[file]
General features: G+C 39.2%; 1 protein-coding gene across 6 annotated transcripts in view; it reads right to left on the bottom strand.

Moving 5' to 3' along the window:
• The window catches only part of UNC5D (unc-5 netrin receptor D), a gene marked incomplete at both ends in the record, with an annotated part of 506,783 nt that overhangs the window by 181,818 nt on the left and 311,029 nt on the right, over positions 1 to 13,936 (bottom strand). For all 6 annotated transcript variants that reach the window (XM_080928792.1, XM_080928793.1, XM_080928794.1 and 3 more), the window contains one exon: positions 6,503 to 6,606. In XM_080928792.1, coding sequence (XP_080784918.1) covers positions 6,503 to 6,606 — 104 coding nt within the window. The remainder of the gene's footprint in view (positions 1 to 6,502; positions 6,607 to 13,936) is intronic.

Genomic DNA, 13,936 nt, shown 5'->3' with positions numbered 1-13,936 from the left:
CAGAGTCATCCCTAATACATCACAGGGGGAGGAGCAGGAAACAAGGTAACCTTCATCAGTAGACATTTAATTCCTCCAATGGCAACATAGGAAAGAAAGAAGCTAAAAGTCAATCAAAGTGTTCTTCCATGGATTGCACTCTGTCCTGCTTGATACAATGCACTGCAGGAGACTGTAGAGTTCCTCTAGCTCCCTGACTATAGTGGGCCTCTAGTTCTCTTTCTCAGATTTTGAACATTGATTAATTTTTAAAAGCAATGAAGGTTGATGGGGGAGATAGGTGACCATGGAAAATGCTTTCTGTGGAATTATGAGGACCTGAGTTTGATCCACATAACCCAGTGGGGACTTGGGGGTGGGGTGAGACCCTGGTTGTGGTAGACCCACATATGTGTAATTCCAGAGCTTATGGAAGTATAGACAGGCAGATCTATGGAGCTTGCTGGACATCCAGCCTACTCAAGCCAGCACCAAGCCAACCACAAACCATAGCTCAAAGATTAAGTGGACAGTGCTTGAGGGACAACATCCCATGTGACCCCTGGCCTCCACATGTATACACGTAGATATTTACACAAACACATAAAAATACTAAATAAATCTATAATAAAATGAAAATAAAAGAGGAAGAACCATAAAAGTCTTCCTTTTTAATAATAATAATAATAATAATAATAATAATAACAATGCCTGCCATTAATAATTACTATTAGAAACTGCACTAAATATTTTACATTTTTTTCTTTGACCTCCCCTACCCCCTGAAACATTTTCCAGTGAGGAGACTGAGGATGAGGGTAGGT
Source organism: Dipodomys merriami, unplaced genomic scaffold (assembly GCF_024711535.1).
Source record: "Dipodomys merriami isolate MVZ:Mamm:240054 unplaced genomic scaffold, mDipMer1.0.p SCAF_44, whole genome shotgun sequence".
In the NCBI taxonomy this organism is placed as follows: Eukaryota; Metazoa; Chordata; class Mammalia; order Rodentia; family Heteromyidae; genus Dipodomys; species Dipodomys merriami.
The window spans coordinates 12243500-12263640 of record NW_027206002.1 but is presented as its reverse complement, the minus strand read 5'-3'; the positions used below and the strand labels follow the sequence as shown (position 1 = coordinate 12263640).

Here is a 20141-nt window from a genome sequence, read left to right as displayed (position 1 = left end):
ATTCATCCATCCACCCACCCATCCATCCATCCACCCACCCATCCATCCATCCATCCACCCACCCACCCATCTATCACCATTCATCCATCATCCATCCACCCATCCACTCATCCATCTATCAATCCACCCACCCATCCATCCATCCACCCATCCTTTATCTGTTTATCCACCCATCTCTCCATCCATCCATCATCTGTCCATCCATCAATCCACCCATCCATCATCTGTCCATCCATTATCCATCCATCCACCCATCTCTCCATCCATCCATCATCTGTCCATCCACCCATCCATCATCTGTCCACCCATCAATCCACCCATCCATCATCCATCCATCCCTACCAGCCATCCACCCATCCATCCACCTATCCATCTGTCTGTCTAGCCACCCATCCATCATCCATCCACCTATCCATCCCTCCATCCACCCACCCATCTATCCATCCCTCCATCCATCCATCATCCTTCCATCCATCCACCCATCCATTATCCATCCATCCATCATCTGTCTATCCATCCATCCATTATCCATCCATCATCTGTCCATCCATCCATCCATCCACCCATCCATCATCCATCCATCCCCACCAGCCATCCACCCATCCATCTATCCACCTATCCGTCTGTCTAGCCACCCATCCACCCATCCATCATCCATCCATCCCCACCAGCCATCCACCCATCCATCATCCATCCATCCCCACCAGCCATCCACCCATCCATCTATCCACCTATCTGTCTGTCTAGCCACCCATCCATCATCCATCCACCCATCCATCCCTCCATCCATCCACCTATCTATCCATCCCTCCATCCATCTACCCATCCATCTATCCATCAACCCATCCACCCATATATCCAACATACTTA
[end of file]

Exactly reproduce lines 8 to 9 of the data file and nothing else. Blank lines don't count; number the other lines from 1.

In the NCBI taxonomy this organism is placed as follows: Eukaryota; Metazoa; Chordata; class Mammalia; order Rodentia; family Heteromyidae; genus Dipodomys; species Dipodomys merriami.
The window spans coordinates 12243500-12263640 of record NW_027206002.1 but is presented as its reverse complement, the minus strand read 5'-3'; the positions used below and the strand labels follow the sequence as shown (position 1 = coordinate 12263640).